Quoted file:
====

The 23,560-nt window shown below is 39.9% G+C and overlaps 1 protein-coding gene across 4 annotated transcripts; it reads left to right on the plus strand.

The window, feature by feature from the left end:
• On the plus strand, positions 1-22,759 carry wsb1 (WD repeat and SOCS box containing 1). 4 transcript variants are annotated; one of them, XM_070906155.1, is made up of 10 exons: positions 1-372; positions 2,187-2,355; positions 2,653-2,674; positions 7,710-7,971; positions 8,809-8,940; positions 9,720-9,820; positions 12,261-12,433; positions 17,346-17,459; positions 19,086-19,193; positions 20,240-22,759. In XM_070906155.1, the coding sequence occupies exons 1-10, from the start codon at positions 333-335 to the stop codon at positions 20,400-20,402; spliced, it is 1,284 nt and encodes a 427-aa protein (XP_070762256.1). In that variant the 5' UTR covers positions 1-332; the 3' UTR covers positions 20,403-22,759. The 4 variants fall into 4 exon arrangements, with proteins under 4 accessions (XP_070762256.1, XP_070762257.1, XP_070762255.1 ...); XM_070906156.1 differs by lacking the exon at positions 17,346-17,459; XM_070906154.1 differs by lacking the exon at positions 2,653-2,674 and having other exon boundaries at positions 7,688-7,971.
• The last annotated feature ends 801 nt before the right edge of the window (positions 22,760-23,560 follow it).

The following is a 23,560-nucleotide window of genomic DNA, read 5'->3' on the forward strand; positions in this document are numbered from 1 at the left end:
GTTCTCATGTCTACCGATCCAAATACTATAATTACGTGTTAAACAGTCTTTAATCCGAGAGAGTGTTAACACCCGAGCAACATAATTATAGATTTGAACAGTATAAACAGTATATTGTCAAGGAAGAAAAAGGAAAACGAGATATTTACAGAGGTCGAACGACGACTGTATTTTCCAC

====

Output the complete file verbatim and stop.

The 23,560-nt window shown below is 39.9% G+C and overlaps 1 protein-coding gene across 4 annotated transcripts; it reads left to right on the plus strand.

The window, feature by feature from the left end:
• On the plus strand, positions 1-22,759 carry wsb1 (WD repeat and SOCS box containing 1). 4 transcript variants are annotated; one of them, XM_070906155.1, is made up of 10 exons: positions 1-372; positions 2,187-2,355; positions 2,653-2,674; positions 7,710-7,971; positions 8,809-8,940; positions 9,720-9,820; positions 12,261-12,433; positions 17,346-17,459; positions 19,086-19,193; positions 20,240-22,759. In XM_070906155.1, the coding sequence occupies exons 1-10, from the start codon at positions 333-335 to the stop codon at positions 20,400-20,402; spliced, it is 1,284 nt and encodes a 427-aa protein (XP_070762256.1). In that variant the 5' UTR covers positions 1-332; the 3' UTR covers positions 20,403-22,759. The 4 variants fall into 4 exon arrangements, with proteins under 4 accessions (XP_070762256.1, XP_070762257.1, XP_070762255.1 ...); XM_070906156.1 differs by lacking the exon at positions 17,346-17,459; XM_070906154.1 differs by lacking the exon at positions 2,653-2,674 and having other exon boundaries at positions 7,688-7,971.
• The last annotated feature ends 801 nt before the right edge of the window (positions 22,760-23,560 follow it).

The following is a 23,560-nucleotide window of genomic DNA, read 5'->3' on the forward strand; positions in this document are numbered from 1 at the left end:
GTTCTCATGTCTACCGATCCAAATACTATAATTACGTGTTAAACAGTCTTTAATCCGAGAGAGTGTTAACACCCGAGCAACATAATTATAGATTTGAACAGTATAAACAGTATATTGTCAAGGAAGAAAAAGGAAAACGAGATATTTACAGAGGTCGAACGACGACTGTATTTTCCAC